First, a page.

If one looks at the click-through rate as a function of the number of viewers, it is obvious that something extraordinary happens in the smaller streams, where personal conversations occur.
It turns out that small streams with less than 1000 views, maybe even 100 views (micro streamers), may be one of the best places to advertise. This is due to the following reasons:
● Better engagement (see above)
● More focused audience, which becomes similar to personalized advertising aimed at the multitude
● Word of mouth effect as the streamer and her audience are very familiar with each other
Is this a significant market? Is it growing?
According to statistics, this unserved market of the streaming industry is vast and growing. Not only more than half the viewing hours are in streams of less than 1250 audience size, but because of the higher engagement in smaller streams, the long tail of small streams has much larger advertising potential than the total market of well-known influencers with thousands of viewers. If we go by clicks on advertisements, the likely median is 150, meaning half of all the ad clicks are expected from micro and nano streamers. This is a conjecture, as we don’t have the data for the entire streaming world, just that of Show, but seems very consistent with our observations.
So what is the next step?
One needs to prepare a frictionless onboarding mechanism for small live-streaming influencers. As each is not worth a lot of money to an advertiser, it is impossible for a regular streamer onboarding to have a positive ROI. Currently, if you are a streamer, you look for a sponsor, a brand. However, if you are a micro-streamer, you can’t sign a contract, do promotion for one brand, etc. A brand will not sign a contract with someone worth a few hundred dollars. Onboarding needs to be as simple as it is for a small website to work with google ads. Something the streamer can do by themselves to onboard without needing any help. Given that this is a different technology, not a regular webpage, this is not simple.
Micro-influencers need help; they are not yet professionals. They need to get a very intuitive dashboard that provides interesting insights about their audience, helps them improve and teach them what they need to do to engage better and increase their audience, that shows them if the fact that they are advertising things is getting a warm or cold welcome from the audience, and which actions are better for them. Those that are growing their market may decide not to advertise yet but will be happy with some analytics that helps them understand how well they are doing.
We also need a very smart analysis of their audience. It is likely a small and fairly homogenous audience as micro-influencers generally appeal to more specific audiences, but we need to understand it and use this understanding to match advertisers with them. All the common technologies used in digital for understanding audiences are not relevant here as people are not logging in to a website; instead, all we see are their handles in the streaming platform. How can we learn more about each individual? For example, how do we charge advertisers looking for middle-aged French people where we think 38% of our audience is their target audience but maybe some of the others are also actually of the target demographics but we can’t be sure? If we get paid 10 cents for every person of the target demographics, and we know 60% of our viewers, and know that 90% of them fit the targeting criteria, can we assume by deducing that 90% of the channel’s entire audience fit the targeting criteria and charge for them? can we only charge for 54% of the channel’s viewers (90% of 60%)? or do we charge a different price for different certainty levels – i.e. one price for certainty and a smaller price for the assumed subset?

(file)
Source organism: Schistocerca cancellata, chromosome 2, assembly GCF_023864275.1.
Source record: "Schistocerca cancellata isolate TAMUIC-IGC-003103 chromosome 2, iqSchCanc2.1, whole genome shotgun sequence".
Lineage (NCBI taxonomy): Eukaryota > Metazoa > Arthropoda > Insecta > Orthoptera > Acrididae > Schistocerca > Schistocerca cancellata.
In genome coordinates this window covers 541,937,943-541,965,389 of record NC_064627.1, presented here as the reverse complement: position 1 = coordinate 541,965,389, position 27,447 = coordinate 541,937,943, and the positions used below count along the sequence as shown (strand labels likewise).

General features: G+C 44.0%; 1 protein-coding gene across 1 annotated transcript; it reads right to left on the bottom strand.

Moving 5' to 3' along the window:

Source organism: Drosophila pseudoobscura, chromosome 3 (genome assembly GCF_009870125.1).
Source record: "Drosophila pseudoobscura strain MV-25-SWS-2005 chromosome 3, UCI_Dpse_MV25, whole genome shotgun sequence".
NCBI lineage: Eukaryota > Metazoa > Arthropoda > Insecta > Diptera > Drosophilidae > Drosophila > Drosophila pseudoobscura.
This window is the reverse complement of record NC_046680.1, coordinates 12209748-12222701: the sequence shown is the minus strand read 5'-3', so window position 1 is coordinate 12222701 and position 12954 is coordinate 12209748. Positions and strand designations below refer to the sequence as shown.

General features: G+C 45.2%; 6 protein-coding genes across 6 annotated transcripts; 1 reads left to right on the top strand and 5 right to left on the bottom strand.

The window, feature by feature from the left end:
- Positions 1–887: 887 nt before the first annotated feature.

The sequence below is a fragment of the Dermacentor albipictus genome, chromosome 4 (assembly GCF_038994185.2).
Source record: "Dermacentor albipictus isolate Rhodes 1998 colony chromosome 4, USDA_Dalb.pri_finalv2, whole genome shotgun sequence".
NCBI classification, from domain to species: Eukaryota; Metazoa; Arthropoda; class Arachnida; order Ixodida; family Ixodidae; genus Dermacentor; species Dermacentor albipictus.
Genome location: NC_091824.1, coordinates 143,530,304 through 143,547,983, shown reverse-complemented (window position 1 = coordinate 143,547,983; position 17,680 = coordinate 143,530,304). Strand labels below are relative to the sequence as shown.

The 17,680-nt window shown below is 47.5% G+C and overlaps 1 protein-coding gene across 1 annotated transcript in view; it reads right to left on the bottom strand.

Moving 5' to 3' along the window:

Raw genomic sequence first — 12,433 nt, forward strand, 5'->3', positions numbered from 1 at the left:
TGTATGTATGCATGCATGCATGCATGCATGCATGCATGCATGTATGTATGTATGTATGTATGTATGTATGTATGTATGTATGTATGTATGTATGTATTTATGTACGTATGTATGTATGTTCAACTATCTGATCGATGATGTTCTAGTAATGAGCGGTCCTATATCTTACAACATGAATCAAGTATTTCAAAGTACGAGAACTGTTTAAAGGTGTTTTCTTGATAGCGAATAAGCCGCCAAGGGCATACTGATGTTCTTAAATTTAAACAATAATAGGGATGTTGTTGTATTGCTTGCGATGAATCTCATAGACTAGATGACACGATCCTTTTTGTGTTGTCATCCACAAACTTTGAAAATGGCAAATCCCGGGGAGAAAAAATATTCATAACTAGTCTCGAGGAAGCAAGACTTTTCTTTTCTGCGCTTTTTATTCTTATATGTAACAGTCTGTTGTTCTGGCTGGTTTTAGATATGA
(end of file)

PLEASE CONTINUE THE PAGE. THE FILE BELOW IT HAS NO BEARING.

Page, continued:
Micro-influencers advertising has a lot going for it. It is a large and growing market segment, a very appealing one as the micro-influencers are on speaking terms with their audience. It is almost a word-of-mouth campaign where the product placement is likely to yield, a very high return. It is not a simple market technologically. To enable it – multiple components are needed: We need audience analysis in live-streaming platforms, we need the equivalent of an RTB for streamers, where the RT is not really needed as the bidding is not real-time but close to it, and we need technology that onboards micro streamers and also helps them work better with their audience. This is likely coming; the opportunity is just too big to continue to be unserved for a long time. It is not low-hanging fruit, there is lots of work involved, but it’s a very nice fruit indeed.